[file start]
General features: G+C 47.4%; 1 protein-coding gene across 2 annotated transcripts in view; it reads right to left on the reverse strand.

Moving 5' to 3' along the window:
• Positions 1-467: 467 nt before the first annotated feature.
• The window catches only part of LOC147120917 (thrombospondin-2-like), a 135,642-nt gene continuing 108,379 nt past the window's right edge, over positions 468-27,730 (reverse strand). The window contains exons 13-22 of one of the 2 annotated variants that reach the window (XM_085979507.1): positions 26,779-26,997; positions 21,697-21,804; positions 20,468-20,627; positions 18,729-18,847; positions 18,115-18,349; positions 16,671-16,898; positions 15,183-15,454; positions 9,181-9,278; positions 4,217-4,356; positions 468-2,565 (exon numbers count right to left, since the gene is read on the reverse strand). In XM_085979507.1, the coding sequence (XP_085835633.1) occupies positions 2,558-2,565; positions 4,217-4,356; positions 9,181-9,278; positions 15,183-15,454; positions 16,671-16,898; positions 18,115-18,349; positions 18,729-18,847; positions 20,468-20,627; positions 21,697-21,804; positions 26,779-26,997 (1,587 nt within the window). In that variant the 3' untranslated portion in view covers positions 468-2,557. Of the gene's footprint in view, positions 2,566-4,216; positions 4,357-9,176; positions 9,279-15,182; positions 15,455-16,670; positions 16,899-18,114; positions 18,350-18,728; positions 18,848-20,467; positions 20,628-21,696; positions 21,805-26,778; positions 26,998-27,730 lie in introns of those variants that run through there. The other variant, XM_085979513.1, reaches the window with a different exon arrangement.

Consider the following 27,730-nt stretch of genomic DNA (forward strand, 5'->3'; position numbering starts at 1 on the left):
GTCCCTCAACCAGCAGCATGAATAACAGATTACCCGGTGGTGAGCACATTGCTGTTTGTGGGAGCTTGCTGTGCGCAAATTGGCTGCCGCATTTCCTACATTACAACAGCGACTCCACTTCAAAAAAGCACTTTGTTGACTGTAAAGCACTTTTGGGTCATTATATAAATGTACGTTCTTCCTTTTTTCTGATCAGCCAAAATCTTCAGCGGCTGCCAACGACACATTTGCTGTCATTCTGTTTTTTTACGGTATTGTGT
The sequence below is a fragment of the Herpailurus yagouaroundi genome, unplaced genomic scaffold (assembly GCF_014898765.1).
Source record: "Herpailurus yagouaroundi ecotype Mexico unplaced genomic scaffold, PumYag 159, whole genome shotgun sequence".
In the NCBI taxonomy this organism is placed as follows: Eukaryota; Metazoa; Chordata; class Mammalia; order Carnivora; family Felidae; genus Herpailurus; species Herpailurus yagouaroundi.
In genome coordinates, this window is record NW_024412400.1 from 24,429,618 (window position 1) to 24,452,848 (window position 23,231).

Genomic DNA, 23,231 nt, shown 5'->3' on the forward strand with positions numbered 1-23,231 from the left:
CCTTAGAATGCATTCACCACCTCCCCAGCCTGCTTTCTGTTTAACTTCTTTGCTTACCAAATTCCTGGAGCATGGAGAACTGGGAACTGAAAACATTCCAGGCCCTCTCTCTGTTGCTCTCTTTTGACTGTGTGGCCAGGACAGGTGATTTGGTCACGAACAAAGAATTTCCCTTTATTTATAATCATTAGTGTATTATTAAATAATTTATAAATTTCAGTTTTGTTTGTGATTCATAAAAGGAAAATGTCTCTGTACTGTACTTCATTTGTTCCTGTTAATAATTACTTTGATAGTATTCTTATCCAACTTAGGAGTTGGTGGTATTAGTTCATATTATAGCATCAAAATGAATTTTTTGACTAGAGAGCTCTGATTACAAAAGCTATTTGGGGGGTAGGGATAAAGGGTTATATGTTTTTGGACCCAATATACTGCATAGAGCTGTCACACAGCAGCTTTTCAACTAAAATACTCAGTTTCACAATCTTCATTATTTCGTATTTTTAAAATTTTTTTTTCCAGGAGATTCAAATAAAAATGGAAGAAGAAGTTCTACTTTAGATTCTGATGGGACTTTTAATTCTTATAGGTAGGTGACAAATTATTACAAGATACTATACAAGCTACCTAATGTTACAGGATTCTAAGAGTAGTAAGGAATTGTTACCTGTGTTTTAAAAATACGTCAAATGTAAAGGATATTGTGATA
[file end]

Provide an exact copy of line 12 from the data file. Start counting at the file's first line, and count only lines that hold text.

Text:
CCTTAGAATGCATTCACCACCTCCCCAGCCTGCTTTCTGTTTAACTTCTTTGCTTACCAAATTCCTGGAGCATGGAGAACTGGGAACTGAAAACATTCCAGGCCCTCTCTCTGTTGCTCTCTTTTGACTGTGTGGCCAGGACAGGTGATTTGGTCACGAACAAAGAATTTCCCTTTATTTATAATCATTAGTGTATTATTAAATAATTTATAAATTTCAGTTTTGTTTGTGATTCATAAAAGGAAAATGTCTCTGTACTGTACTTCATTTGTTCCTGTTAATAATTACTTTGATAGTATTCTTATCCAACTTAGGAGTTGGTGGTATTAGTTCATATTATAGCATCAAAATGAATTTTTTGACTAGAGAGCTCTGATTACAAAAGCTATTTGGGGGGTAGGGATAAAGGGTTATATGTTTTTGGACCCAATATACTGCATAGAGCTGTCACACAGCAGCTTTTCAACTAAAATACTCAGTTTCACAATCTTCATTATTTCGTATTTTTAAAATTTTTTTTTCCAGGAGATTCAAATAAAAATGGAAGAAGAAGTTCTACTTTAGATTCTGATGGGACTTTTAATTCTTATAGGTAGGTGACAAATTATTACAAGATACTATACAAGCTACCTAATGTTACAGGATTCTAAGAGTAGTAAGGAATTGTTACCTGTGTTTTAAAAATACGTCAAATGTAAAGGATATTGTGATA